8. This made Matier and Ross’ column today in The Chronicle (scroll down to the tail end if you don’t care about the upcoming Mayor’s race):

    …no fewer than eight San Francisco sheriff’s deputies descended on a $14 million historic mansion to carry out an eviction of its owners, Peter and Polly St. Geme.
    The couple had spent a small fortune in recent years to restore the 118-year-old Victorian at the corner of Pacific Avenue and Divisadero Street – which features nine bedrooms, eight baths and 14 fireplaces.
    …Peter St. Geme, a onetime Stanford football player who made a fortune as a tech investor, apparently saw his finances tank with the economy. Two years ago, the bank foreclosed on the mansion, and last-ditch negotiations by the couple to hang on to the property didn’t work out.

    So much for the assertion, often made on these comment threads by local real estate agents, that people buying multimillion dollar properties in S.F. pay all cash, don’t need financing and only take out mortgages to obtain the tax deduction.
    Sometimes the wealthy can be just as overleveraged as and make just as poor personal financial decisions as members of the proletariat.

  9. o much for the assertion, often made on these comment threads by local real estate agents, that people buying multimillion dollar properties in S.F. pay all cash, don’t need financing and only take out mortgages to obtain the tax deduction.

    Brahma, sometimes people pay all cash, and sometimes they don’t. This is one case. What is it with people on here needing to be so broad and definitive constantly?

  10. @ doubt it. Why? I just asked some questions. You’re not obligated to answer them — I was just curious about some things that didn’t seem to add up and I thought a SS reader might be able to give some insight and perspective. There seem to be some regular contributors to SS who know that neighborhood, and specific properties, very well (and better than I do).

  11. How sad for these deadbeats to get thrown out of their 8-figure house like so many people in the inland East Bay. You’d think only professional athletes and Hollywood starlets would be so incompetent with their money.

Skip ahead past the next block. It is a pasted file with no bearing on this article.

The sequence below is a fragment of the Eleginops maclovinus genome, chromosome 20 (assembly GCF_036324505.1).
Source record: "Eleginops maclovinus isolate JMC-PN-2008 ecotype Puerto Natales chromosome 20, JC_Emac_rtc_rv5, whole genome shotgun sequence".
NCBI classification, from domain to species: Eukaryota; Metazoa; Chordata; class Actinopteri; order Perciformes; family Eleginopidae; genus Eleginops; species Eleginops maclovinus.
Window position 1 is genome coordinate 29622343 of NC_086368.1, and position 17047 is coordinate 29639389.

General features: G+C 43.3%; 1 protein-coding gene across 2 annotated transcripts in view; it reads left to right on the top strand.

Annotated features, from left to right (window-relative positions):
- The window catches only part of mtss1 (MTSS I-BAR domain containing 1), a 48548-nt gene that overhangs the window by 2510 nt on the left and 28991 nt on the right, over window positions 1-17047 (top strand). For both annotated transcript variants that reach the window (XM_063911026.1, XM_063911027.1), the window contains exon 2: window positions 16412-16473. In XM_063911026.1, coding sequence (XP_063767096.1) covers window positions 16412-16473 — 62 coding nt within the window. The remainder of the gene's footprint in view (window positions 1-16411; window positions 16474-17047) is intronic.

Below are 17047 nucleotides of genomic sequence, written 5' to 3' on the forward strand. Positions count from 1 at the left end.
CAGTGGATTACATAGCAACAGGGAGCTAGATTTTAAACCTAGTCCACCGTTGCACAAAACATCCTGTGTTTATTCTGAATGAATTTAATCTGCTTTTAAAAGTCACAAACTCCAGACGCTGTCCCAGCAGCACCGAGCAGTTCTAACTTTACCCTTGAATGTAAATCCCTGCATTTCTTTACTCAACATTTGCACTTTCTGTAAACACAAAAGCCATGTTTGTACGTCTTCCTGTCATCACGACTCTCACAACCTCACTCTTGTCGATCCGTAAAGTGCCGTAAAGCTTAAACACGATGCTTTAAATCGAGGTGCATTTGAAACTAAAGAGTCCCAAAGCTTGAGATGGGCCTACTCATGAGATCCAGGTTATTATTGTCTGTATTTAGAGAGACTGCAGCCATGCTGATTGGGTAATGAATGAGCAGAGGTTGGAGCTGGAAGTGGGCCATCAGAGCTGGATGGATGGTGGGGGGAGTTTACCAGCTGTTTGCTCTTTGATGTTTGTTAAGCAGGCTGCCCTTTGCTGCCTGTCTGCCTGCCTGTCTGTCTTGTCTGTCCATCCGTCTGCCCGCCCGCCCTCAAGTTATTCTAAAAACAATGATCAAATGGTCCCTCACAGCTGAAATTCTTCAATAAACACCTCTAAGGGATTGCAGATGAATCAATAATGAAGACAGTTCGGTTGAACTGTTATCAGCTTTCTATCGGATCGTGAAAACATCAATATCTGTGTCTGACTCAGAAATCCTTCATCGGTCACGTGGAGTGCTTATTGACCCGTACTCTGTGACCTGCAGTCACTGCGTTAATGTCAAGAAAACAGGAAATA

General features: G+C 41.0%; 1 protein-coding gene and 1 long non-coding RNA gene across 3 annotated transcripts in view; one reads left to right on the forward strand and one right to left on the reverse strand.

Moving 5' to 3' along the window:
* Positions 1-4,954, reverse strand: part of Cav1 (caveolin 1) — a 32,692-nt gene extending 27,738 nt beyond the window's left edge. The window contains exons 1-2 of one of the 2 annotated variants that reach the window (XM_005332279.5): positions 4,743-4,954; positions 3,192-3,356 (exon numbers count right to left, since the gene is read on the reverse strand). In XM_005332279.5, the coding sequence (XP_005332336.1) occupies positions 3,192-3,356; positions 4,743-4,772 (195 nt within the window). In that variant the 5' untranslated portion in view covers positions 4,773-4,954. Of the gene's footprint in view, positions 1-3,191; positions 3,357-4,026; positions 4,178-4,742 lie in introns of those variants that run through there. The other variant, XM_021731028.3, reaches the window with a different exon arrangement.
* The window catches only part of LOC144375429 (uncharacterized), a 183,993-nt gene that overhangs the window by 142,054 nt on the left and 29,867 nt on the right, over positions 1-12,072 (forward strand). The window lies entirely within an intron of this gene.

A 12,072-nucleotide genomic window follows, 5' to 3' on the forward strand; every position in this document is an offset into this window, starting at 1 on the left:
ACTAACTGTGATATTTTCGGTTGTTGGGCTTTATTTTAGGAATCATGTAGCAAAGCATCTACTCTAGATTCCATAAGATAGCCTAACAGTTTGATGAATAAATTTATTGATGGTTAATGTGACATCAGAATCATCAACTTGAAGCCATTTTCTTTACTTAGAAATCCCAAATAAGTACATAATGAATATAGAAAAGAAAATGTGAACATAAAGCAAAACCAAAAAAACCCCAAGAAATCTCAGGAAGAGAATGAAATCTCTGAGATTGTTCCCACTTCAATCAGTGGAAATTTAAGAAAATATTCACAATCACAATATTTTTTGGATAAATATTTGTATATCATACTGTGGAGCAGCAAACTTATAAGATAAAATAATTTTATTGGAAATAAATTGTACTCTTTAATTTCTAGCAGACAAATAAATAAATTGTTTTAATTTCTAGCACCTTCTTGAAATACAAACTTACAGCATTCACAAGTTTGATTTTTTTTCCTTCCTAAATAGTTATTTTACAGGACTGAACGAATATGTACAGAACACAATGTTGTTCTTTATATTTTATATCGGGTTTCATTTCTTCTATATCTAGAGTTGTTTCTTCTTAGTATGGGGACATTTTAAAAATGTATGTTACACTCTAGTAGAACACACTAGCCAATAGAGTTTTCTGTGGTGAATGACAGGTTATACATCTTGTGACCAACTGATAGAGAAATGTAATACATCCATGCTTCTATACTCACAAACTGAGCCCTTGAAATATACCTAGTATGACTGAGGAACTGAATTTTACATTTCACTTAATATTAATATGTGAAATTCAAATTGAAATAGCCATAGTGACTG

12. I loved this house even before they buried the garage and extended a flat yard over it. I’ve always wondered, though, about the cheap, bamboo window coverings.

  13. Mrs. Lathrop Ellinwood (whose husband had the house built) was my maternal great-grandmother’s sister; their son Lathrop Ellinwood, Jr. my maternal grandmother’s first cousin, and his daughter Anne Ellinwood my first cousin twice removed. She spent 20 years and $1MM restoring the mansion and had always hoped it could be taken over by a foundation such as San Francisco Architectural Heritage, but was turned down for lack of a significant endowment to maintain the property. Several of those of us who were related to Anne were fortunate enough to be given an extensive tour of the house, and to be able to photograph throughout the house on a visit there about 10 years ago. Anne died in 2011.

  14. I Googled Peter St Geme to try to get back in touch with him after years out of the country and happened upon this.
    This thread is disgusting and each of the posters should be ashamed. The St Geme family has young children and is a fine and generous family in the community. It is shameful their – or anyone’s – poor fortunes are mocked and celebrated like this. Disgraceful. You people should be ashamed.

  15. Somebody called Peter St. Geme a deadbeat for being evicted from his foreclosed home 2 YEARS LATER and they should be ashamed? Peter St. Geme should be ashamed for losing so much of other peoples’ money.

  16. I do not know St Geme, but in general Harper has a point. There are a lot of self-righteous posters on this list who have no empathy for other people who suffer setbacks. Losing a house like this must be a sad moment for anyone.

  17. The St Geme family invested much more into the property than just the purchase price. See http://www.melaniehaiken.com/pdfs/corp-home-reshapinghistory.pdf for pics and what else they had done to this historic SF/Stanford property. I don’t blame them for fighting this all the way. The bank will have much more to offer now compared to when they sold it to Pete and Polly. They could walk away with $18-$20 million in a good market.
    [Editor’s Note: The bank sold it for $11,500,000 last year.]